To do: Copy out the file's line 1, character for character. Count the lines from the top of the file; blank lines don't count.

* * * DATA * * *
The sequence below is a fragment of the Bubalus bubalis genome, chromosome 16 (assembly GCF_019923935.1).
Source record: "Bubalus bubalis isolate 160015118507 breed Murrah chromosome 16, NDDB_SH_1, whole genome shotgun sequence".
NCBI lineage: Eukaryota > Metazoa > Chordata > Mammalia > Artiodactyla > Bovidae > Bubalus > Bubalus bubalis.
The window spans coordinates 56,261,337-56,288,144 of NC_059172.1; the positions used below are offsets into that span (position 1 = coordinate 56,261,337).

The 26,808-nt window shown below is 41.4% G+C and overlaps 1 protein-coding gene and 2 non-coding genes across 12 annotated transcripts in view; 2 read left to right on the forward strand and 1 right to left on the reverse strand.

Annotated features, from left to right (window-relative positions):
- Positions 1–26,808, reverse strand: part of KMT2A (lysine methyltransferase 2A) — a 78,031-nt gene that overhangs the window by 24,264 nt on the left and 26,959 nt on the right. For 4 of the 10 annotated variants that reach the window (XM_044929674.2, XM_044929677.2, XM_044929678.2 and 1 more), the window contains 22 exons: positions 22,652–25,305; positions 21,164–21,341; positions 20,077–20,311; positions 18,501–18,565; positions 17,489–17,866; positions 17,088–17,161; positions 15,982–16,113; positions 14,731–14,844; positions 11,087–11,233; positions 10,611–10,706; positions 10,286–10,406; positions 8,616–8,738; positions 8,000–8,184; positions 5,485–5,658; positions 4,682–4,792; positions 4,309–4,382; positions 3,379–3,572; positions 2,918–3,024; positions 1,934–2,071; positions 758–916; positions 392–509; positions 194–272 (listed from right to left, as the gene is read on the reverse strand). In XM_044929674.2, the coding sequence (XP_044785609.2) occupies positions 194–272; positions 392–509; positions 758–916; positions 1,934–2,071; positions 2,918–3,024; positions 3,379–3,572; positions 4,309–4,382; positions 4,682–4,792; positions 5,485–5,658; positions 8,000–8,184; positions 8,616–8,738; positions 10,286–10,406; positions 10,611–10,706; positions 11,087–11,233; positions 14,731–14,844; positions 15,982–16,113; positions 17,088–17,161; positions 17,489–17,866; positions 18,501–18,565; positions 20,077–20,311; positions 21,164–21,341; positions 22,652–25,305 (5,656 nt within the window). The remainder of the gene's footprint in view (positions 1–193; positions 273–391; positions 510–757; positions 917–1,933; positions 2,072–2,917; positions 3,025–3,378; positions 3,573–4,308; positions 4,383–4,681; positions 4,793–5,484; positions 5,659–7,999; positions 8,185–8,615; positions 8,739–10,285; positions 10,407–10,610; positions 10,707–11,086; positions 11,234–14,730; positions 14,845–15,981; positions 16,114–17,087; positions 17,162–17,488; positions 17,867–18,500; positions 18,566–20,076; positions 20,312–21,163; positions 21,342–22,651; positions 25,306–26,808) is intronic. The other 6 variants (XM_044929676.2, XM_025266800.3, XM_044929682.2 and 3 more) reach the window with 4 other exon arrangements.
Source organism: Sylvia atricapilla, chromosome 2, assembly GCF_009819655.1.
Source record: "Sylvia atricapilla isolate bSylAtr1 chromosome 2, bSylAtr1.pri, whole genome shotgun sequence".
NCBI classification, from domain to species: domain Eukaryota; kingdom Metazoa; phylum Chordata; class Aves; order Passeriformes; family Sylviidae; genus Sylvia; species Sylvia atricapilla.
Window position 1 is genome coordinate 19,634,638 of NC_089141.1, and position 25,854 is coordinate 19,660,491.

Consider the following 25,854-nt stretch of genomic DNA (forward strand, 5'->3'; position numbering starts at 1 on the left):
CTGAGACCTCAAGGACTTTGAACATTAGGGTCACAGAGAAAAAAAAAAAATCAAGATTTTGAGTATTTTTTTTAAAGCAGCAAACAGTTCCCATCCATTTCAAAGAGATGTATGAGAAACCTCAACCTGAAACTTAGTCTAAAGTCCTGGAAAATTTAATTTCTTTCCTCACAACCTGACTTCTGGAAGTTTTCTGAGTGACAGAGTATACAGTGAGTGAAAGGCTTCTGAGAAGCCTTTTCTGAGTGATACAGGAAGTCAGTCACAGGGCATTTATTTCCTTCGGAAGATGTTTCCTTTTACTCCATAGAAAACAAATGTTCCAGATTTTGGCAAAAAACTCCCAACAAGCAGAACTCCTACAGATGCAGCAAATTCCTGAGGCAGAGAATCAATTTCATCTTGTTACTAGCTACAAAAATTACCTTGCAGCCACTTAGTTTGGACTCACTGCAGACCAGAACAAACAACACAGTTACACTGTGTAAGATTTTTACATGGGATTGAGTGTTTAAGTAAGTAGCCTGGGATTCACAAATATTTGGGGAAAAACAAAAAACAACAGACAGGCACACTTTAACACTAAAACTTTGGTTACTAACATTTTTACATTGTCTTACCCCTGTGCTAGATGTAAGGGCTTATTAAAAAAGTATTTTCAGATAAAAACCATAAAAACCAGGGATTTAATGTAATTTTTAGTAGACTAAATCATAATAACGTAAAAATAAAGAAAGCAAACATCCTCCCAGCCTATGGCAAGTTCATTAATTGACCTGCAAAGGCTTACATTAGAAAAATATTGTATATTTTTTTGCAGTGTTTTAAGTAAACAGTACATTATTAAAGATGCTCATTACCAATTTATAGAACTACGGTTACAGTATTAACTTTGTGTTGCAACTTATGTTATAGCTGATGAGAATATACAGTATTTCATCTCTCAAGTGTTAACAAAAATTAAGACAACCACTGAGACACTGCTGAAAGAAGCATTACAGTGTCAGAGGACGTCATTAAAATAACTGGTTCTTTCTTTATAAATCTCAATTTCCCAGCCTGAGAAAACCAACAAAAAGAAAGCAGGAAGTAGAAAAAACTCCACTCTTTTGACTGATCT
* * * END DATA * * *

The sequence below is a fragment of the Bubalus bubalis genome, chromosome 16 (assembly GCF_019923935.1).